US race protest city on edge again after police shot

US race protest city on edge again after police shot

FERGUSON, United States - The troubled US community of Ferguson, Missouri - scene of months of protests and racial tension - was on a knife edge again Thursday after two police officers were shot.

Police launched a manhunt, raiding a brick bungalow four blocks from the Ferguson police station and municipal court where the shooting occurred amid a late-night demonstration Wednesday.

Three people were taken in for questioning, but not arrested, St Louis news media reported, as a US$10,000 (S$13,800) reward was posted for information leading to the shooter.

President Barack Obama and Attorney General Eric Holder were quick to denounce the "ambush," which threatened to derail efforts to calm nerves in the mainly African-American suburb of 21,000.

Speaking on a late night TV talk show, Obama said the shooting was inexcusable and detracted from people who demonstrate peacefully against mistreatment by police.

"They're criminals. They need to be arrested," the president said.

"And then what we need to do is to make sure that like-minded, good-spirited people on both sides - law enforcement who have a terrifically tough job, and people understandably don't want to be stopped and harassed just because of their race, but were able to work together to come up with some answers," Obama added.

Last year, rioting erupted in Ferguson and protests spread to several US cities after a white police officer shot dead an unarmed black teenager, igniting a fierce national debate about race and law enforcement.

Then last week, Holder's Justice Department said investigators had found evidence of deep-seated institutional racism in the city's government and in the overwhelmingly white police force.

Obama said on the show that protesters in Ferguson has legitimate grievances.

"African-Americans were being stopped disproportionately, mainly so the city could raise money," he added.

About 100 youthful protesters, black and white, returned Thursday night to the Ferguson police station, chanting slogans and occasionally blocking the main street.

They were monitored by two to three dozen police officers and a larger number of reporters and cameramen, as a light rain began to fall.

Candlelight vigil

Ferguson leaders have vowed to reform, and several have quit, but officials expressed concern that Wednesday night's shooting - in which one of the officers was shot in the face - will only deepen the bitter divide in the community.

"What happened last night was a pure ambush," Holder said. "This was not someone trying to bring healing to Ferguson, this was a damn punk, a punk who was trying to sow discord." Obama, who on Saturday marked the anniversary of the Selma civil rights march with a major address on the United States' recent history of racism, was also angered.

"Violence against police is unacceptable. Our prayers are with the officers," he wrote on Twitter, warning that the "path to justice is one all of us must travel together."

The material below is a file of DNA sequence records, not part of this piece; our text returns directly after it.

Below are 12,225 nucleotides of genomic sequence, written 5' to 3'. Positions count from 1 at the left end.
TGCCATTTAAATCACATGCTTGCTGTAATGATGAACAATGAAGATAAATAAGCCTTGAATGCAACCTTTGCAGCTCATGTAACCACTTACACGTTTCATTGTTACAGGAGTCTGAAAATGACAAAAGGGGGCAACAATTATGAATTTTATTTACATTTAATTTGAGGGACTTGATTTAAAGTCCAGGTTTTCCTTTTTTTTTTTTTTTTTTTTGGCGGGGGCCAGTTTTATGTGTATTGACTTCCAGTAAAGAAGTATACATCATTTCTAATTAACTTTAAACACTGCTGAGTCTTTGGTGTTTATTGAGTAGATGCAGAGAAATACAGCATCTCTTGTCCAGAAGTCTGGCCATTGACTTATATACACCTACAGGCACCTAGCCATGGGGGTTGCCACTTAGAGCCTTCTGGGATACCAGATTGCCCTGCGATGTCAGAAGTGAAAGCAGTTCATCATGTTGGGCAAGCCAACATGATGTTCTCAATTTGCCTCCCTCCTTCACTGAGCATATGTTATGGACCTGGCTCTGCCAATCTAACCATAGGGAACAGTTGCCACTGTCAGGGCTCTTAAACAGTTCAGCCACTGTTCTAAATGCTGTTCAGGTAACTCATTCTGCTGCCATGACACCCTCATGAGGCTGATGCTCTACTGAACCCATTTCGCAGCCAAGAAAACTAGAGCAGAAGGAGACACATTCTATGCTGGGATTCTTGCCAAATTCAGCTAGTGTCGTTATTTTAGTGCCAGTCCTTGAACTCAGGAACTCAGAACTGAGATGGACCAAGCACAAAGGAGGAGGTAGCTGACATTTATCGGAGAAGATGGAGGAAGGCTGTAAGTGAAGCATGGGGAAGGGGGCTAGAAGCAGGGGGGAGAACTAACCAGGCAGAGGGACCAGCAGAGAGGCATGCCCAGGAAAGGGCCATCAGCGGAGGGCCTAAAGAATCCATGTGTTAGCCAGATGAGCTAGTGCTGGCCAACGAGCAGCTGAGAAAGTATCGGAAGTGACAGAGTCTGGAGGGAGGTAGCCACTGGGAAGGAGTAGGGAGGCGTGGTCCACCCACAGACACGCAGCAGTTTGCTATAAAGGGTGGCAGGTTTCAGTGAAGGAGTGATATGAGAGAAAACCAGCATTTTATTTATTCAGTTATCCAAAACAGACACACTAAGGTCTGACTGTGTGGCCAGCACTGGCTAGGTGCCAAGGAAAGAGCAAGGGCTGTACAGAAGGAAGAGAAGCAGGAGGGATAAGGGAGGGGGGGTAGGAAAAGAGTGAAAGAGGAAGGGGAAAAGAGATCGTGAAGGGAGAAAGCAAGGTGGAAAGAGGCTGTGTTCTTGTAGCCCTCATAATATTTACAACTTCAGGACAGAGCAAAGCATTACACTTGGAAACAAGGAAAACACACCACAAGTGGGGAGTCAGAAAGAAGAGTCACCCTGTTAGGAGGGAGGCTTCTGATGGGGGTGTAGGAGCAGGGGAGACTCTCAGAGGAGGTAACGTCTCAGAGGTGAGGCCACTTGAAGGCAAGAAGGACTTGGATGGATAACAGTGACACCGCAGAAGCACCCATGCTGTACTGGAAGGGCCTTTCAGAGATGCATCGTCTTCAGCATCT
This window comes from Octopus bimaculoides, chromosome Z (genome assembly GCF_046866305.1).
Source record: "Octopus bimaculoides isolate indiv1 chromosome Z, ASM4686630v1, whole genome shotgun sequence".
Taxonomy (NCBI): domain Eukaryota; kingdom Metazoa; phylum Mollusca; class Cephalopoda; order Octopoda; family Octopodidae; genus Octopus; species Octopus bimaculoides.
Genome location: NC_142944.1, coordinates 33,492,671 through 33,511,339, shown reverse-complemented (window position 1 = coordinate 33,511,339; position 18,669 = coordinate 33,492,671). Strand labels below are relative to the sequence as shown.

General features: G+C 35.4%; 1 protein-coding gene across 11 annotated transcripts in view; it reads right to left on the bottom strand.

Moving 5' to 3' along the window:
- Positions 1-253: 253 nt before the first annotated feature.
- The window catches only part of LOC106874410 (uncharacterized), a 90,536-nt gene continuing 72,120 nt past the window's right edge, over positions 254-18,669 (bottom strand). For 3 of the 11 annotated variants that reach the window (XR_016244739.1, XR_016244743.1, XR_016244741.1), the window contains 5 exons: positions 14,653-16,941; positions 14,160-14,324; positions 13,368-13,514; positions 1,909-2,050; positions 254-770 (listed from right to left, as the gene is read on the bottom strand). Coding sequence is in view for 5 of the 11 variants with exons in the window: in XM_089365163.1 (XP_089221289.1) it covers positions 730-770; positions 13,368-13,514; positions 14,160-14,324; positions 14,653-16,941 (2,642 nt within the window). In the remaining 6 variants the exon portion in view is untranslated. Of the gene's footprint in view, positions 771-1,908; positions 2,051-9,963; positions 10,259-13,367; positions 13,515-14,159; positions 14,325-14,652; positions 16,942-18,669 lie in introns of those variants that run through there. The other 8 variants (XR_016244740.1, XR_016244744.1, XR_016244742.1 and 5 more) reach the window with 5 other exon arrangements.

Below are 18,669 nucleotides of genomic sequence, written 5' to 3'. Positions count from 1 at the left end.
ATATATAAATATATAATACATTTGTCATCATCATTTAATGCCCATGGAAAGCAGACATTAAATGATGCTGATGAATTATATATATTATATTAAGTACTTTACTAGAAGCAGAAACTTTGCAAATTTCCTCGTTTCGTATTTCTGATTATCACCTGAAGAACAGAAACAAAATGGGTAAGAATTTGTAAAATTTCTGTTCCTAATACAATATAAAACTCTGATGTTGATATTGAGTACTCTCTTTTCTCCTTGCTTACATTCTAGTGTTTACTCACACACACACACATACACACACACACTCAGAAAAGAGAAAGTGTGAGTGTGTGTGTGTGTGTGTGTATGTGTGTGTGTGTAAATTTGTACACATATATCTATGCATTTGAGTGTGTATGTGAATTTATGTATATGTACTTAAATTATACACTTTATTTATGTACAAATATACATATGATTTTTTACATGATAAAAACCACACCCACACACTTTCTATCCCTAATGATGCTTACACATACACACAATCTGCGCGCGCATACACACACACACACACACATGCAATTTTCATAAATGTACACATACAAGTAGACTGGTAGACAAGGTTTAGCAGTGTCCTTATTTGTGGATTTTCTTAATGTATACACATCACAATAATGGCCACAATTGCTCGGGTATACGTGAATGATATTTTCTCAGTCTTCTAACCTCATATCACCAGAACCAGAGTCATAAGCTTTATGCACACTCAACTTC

'By God's grace'

The family of Michael Brown, the young man whose death last year in a police shooting triggered months of protests, condemned the "senseless shooting" and appealed for calm.

Overnight, one officer was shot in the face and the other in the shoulder amid protests outside the Ferguson police station to mark the resignation of the embattled police chief.

At least three shots were fired, witnesses said.

"By God's grace, we didn't lose two officers last night," said St. Louis County police chief Jon Belmar, as detectives combed the scene.

"This is really an ambush," Belmar told reporters.

The shooting came just hours after police chief Thomas Jackson resigned, in the wake of a blistering Justice Department report that uncovered racial bias among his officers.

Protest leaders expressed doubt that the shooter, who is thought to have been armed with a handgun, was among their ranks.

The injured officers - one aged 41 and the other 32, - have been released from hospital, the St Louis Post-Dispatch reported.

One still had a bullet lodged behind his ear, Belmar said.

'Muzzle flashes'

Wednesday was the 215th night of demonstrations in Ferguson - some small, some huge - prompted by the August 9 shooting of Brown by officer Darren Wilson on a residential street.

Wilson says the 18-year-old tried to grab his weapon, a view accepted by a grand jury and the Justice Department report.

Others contend that Brown had put his hands up in a gesture of surrender when Wilson, who has left the Ferguson police force, opened fire.

Describing Wednesday night's incident, Belmar said officers saw "muzzle flashes" and estimated the shooter was perhaps 125 yards away.

They drew their weapons, but did not fire back into the darkness, he said.

"When the shooting rang out, it took everybody by surprise," Lawrence Bryant, a photographer for the St. Louis American newspaper, told CNN.

The protest had been generally peaceful, with only two people arrested at different moments for blocking the street, Belmar said.

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